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During the early years of Syria’s civil war, Middle East Airlines (MEA), the flag-carrier of neighbouring Lebanon, benefited from an uncomfortable spike in demand due to its proximity to the battleground.
With Syrian airspace all but closed to civilian traffic, most refugees who could afford airline tickets drove 110km from Damascus to Beirut before boarding their flights.
That footfall has subsided in recent years as the war-torn state hobbles towards some semblance of normality. At home, flag-carrier Syrian Arab Airlines is plotting to re-build its network with new Russian aircraft that are not subject to Western sanctions. Abroad, a handful of international airlines have tentative plans to resume operations in Damascus.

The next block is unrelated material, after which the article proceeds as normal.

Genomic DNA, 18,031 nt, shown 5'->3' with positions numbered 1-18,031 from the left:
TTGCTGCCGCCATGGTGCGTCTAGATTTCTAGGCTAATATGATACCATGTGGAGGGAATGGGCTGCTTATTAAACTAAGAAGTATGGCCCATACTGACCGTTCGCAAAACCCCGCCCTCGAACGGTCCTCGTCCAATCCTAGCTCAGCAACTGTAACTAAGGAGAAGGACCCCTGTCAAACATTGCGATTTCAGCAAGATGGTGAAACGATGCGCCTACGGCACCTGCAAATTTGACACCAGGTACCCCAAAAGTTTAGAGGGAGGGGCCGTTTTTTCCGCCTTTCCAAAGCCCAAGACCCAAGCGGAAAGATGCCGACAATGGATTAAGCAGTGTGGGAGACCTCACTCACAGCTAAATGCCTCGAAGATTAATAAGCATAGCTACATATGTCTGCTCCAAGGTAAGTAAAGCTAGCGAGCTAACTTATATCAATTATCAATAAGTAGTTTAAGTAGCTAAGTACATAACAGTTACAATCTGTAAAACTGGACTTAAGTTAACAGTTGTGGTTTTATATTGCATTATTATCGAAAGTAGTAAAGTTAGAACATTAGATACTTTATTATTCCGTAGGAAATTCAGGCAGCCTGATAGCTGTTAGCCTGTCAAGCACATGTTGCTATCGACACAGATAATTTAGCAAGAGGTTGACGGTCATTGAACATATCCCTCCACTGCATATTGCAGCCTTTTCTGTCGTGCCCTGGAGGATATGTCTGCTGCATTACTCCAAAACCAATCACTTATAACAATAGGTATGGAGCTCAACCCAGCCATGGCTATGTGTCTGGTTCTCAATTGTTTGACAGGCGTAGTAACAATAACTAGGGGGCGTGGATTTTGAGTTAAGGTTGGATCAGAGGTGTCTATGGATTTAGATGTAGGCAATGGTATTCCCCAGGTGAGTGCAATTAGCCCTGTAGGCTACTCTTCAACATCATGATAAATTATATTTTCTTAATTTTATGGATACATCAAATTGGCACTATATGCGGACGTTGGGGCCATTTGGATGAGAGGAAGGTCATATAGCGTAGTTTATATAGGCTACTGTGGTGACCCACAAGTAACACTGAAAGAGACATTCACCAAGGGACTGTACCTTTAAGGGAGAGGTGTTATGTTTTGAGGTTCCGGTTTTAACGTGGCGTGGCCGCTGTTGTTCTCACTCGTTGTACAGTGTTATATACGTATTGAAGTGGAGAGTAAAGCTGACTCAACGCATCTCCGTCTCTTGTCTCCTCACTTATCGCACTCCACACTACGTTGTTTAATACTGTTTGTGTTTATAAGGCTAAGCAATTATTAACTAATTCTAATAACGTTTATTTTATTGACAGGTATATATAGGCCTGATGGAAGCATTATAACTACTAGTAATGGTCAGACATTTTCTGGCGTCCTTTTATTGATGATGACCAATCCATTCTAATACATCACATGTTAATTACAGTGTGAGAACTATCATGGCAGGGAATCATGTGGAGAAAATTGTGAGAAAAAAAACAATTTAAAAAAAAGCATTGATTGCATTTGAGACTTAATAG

And while less cross-border demand seems like bad news for MEA, Mohamad El-Hout, the airline’s longstanding chairman, actually wants the trend to continue...